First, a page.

Vascular dementia is the second most common form of dementia. There are a number of very rare forms of the disease that are caused by genetic mutations. For example, mutations in a gene called Notch3 result in a form of vascular dementia known as cerebral automsomal dominant arteriopathy with subcortical infarcts and leukoencephalopahth (CADASIL). Variation in the APP gene, which also contains variants responsible for rare cases of Alzheimer's disease, leads to a form of vascular dementia called heritable cerebral haemorrhage with amyloidosis (HCHWA). However, it is important to remember that these forms of the disease are very rare. There are no established direct genetic causes for the more common forms of vascular dementia, but the APOE gene (described above) is a risk factor for vascular dementia as well as for Alzheimer's disease. There are known genes that contribute to some of the risk factors for vascular dementia, such as high cholesterol levels, high blood pressure and diabetes. People with Down's syndrome are at particular risk of developing Alzheimer's disease. Different studies have suggested different rates of dementia among people with Down's syndrome, but it could be as high as 50 per cent of people with Down's syndrome in their 60s.
Huntington's disease is a progressive hereditary disease caused by a particular gene. The course of the disease varies for each person, and dementia can occur at any stage. Some other forms of dementia can be inherited. Some people with fronto-temporal dementia (such as Pick's disease), or with Creutzfeldt-Jakob disease and similar conditions have a very strong family history of the disease. In some of these cases the genetic link has been found. For example, some families with inherited fronto-temporal dementia have one of a number of faults on the tau gene. However, these inherited forms of dementia are rare.
Genetic testing - either for family members or for whole populations - is not a straight forward issue. Individuals need to think carefully before deciding to take a genetic test. The experience might be very difficult emotionally, may not provide conclusive results either way, and may cause practical difficulties. On the positive side, genetic testing might: identify people who might benefit from drugs used to treat Alzheimer's disease; help genetic researchers understand the disease better and so lead to improved treatment; help people to plan for the future.
However, it may create problems, for the following reasons: A genetic defect cannot be repaired, and effective treatment is not yet generally available, so a test might raise anxiety without offering a clear course of action; the genetic test for a higher risk of late onset Alzheimer's disease (APOE4) cannot accurately predict who will develop the disease. Testing positive does not mean a person will definitely develop the disease, while testing negative does not guarantee that they will not. People testing positive could face discrimination affecting their ability to buy property, get insurance or plan financially for their old age, although there is a moratorium on the use of genetic information by insurance companies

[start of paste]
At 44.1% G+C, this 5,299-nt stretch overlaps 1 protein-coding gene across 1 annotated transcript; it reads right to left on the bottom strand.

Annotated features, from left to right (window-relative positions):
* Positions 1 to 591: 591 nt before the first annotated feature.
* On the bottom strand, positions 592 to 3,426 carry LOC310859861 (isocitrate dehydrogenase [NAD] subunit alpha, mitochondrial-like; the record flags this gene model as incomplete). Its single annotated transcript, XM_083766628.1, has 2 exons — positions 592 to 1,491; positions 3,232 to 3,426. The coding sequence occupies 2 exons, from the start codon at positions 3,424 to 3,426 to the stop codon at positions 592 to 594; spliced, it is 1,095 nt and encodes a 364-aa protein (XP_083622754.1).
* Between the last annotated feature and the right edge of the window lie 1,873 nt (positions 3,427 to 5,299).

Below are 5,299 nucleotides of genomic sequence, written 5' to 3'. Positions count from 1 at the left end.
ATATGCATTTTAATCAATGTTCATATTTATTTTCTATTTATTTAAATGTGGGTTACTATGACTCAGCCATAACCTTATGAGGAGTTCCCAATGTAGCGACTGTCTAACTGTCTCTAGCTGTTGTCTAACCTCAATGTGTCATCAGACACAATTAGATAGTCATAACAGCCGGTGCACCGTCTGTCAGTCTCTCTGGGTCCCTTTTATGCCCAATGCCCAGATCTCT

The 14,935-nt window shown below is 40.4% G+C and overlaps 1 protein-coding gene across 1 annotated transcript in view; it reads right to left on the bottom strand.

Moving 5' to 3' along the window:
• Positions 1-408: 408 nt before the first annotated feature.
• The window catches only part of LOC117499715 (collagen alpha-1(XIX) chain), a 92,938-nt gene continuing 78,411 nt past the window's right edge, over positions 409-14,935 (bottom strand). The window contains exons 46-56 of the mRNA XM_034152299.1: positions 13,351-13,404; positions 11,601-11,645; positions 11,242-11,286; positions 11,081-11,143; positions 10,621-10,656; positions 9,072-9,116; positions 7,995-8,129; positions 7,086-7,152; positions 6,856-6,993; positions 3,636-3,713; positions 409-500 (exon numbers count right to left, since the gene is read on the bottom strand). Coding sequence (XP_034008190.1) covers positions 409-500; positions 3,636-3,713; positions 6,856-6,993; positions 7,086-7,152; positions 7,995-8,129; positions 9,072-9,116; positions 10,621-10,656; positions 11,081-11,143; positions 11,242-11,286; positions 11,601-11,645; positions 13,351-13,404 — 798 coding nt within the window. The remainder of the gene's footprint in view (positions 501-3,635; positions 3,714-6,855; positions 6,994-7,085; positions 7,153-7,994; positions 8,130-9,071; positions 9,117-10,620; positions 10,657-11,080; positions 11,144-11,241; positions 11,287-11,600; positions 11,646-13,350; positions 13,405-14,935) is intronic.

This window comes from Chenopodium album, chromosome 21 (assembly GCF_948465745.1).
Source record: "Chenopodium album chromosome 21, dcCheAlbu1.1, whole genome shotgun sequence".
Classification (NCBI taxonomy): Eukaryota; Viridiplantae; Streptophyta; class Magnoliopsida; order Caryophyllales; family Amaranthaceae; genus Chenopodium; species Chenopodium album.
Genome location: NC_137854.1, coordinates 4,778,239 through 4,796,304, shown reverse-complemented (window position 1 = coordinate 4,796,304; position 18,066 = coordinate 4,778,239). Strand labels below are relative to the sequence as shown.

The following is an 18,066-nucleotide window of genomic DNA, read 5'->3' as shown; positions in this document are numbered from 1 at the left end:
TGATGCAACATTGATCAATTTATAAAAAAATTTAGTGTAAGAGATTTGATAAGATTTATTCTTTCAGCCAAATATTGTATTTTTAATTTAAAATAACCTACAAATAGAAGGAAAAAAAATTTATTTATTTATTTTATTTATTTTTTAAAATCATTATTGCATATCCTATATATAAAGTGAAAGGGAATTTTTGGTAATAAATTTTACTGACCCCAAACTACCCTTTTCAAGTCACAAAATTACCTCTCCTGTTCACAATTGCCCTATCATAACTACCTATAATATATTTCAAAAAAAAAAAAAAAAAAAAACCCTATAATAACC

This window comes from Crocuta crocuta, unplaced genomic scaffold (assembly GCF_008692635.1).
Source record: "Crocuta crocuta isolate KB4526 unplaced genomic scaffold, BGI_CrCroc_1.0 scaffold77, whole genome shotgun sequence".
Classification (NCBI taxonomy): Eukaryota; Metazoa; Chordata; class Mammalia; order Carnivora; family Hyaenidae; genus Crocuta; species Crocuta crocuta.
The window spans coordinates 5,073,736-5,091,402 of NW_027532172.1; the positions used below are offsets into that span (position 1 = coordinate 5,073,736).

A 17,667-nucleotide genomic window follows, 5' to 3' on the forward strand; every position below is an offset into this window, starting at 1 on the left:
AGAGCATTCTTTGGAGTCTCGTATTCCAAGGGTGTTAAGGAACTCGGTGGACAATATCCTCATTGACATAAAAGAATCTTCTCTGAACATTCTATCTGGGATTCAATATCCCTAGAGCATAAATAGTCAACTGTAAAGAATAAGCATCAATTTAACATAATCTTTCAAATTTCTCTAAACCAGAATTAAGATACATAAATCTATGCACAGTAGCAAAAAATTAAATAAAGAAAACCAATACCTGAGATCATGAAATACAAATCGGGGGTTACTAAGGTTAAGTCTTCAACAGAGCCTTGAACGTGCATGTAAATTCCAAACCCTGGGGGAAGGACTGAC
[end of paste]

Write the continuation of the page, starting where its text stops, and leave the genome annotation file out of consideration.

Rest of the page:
Gene 'has key schizophrenia role'
Two studies have pinpointed a single gene as key to the development and treatment of schizophrenia. A US team from the Howard Hughes Medical Institute found that a mutated version of the DISC1 gene disrupts the growth and development of brain cells. And a team from the University of Edinburgh showed that the gene affects how patients respond to treatment.
DISC1 Gene. Linked in the early 1990s to mental illnesses prevalent in a large Scottish family. Over five generations many family members had developed schizophrenia, bipolar disorder, and other mood disorders. Each family member diagnosed with mental illness also carried a mutated copy of DISC1. The condition is a common form of mental illness, affecting up to 1% of adults worldwide. Several researchers showed that DISC1 plays a key role in normal brain development and the growth of individual neurons. However, carrying the wrong version of the gene can make this process go awry. Working on mice, they showed that DISC1 was active, both in cells taken from embryos and in brain stem cells taken from adult mice. When DISC1 levels were reduced in adult mice their brain cells failed to divide, and the animals developed symptoms mimicking schizophrenia in humans.
Further tests showed that DISC1 acts like lithium, a drug commonly prescribed as mood stabiliser to patients with mental illness, inhibiting the action of a key chemical in the brain. When mice with depressed levels of DISC1 were treated with this chemical, their symptoms began to improve.